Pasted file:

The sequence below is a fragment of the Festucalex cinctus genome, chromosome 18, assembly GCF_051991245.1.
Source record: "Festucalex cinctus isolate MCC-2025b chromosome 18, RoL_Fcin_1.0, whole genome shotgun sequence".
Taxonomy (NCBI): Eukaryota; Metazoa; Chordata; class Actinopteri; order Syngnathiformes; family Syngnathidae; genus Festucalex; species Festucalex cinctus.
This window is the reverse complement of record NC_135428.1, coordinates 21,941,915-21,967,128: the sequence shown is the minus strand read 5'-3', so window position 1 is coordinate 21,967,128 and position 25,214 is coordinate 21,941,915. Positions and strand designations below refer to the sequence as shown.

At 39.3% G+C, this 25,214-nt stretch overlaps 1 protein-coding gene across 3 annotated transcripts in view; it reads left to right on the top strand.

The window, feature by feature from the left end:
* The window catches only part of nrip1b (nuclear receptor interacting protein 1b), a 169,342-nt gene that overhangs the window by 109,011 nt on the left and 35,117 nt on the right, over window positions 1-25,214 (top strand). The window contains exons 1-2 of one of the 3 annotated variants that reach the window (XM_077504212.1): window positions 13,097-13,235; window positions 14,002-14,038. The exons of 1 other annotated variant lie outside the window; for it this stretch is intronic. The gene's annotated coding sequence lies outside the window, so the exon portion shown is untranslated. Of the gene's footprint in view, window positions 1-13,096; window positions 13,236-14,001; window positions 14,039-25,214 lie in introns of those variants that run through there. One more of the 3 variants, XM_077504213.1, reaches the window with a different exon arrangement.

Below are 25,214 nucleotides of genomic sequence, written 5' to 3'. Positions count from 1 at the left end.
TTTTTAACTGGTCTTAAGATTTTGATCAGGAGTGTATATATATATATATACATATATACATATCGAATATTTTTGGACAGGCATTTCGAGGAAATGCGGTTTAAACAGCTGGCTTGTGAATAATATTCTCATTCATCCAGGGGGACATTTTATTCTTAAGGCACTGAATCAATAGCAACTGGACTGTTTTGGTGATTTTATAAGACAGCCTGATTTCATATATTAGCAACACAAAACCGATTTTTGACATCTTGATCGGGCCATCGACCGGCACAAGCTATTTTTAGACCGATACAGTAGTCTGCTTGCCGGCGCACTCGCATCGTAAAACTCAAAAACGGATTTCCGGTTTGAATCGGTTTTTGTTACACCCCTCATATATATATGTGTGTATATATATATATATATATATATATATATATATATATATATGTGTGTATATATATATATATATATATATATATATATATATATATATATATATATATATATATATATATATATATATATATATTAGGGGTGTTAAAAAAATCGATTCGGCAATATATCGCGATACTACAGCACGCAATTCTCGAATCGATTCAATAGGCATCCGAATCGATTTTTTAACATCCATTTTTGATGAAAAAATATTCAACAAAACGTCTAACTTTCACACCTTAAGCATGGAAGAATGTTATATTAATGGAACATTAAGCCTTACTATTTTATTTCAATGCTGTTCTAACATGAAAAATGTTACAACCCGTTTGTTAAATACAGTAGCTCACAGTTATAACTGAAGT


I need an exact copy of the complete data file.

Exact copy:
The sequence below is a fragment of the Festucalex cinctus genome, chromosome 18, assembly GCF_051991245.1.
Source record: "Festucalex cinctus isolate MCC-2025b chromosome 18, RoL_Fcin_1.0, whole genome shotgun sequence".
Taxonomy (NCBI): Eukaryota; Metazoa; Chordata; class Actinopteri; order Syngnathiformes; family Syngnathidae; genus Festucalex; species Festucalex cinctus.
This window is the reverse complement of record NC_135428.1, coordinates 21,941,915-21,967,128: the sequence shown is the minus strand read 5'-3', so window position 1 is coordinate 21,967,128 and position 25,214 is coordinate 21,941,915. Positions and strand designations below refer to the sequence as shown.

At 39.3% G+C, this 25,214-nt stretch overlaps 1 protein-coding gene across 3 annotated transcripts in view; it reads left to right on the top strand.

The window, feature by feature from the left end:
* The window catches only part of nrip1b (nuclear receptor interacting protein 1b), a 169,342-nt gene that overhangs the window by 109,011 nt on the left and 35,117 nt on the right, over window positions 1-25,214 (top strand). The window contains exons 1-2 of one of the 3 annotated variants that reach the window (XM_077504212.1): window positions 13,097-13,235; window positions 14,002-14,038. The exons of 1 other annotated variant lie outside the window; for it this stretch is intronic. The gene's annotated coding sequence lies outside the window, so the exon portion shown is untranslated. Of the gene's footprint in view, window positions 1-13,096; window positions 13,236-14,001; window positions 14,039-25,214 lie in introns of those variants that run through there. One more of the 3 variants, XM_077504213.1, reaches the window with a different exon arrangement.

Below are 25,214 nucleotides of genomic sequence, written 5' to 3'. Positions count from 1 at the left end.
TTTTTAACTGGTCTTAAGATTTTGATCAGGAGTGTATATATATATATATACATATATACATATCGAATATTTTTGGACAGGCATTTCGAGGAAATGCGGTTTAAACAGCTGGCTTGTGAATAATATTCTCATTCATCCAGGGGGACATTTTATTCTTAAGGCACTGAATCAATAGCAACTGGACTGTTTTGGTGATTTTATAAGACAGCCTGATTTCATATATTAGCAACACAAAACCGATTTTTGACATCTTGATCGGGCCATCGACCGGCACAAGCTATTTTTAGACCGATACAGTAGTCTGCTTGCCGGCGCACTCGCATCGTAAAACTCAAAAACGGATTTCCGGTTTGAATCGGTTTTTGTTACACCCCTCATATATATATGTGTGTATATATATATATATATATATATATATATATATATATATATGTGTGTATATATATATATATATATATATATATATATATATATATATATATATATATATATATATATATATATATATATATATTAGGGGTGTTAAAAAAATCGATTCGGCAATATATCGCGATACTACAGCACGCAATTCTCGAATCGATTCAATAGGCATCCGAATCGATTTTTTAACATCCATTTTTGATGAAAAAATATTCAACAAAACGTCTAACTTTCACACCTTAAGCATGGAAGAATGTTATATTAATGGAACATTAAGCCTTACTATTTTATTTCAATGCTGTTCTAACATGAAAAATGTTACAACCCGTTTGTTAAATACAGTAGCTCACAGTTATAACTGAAGT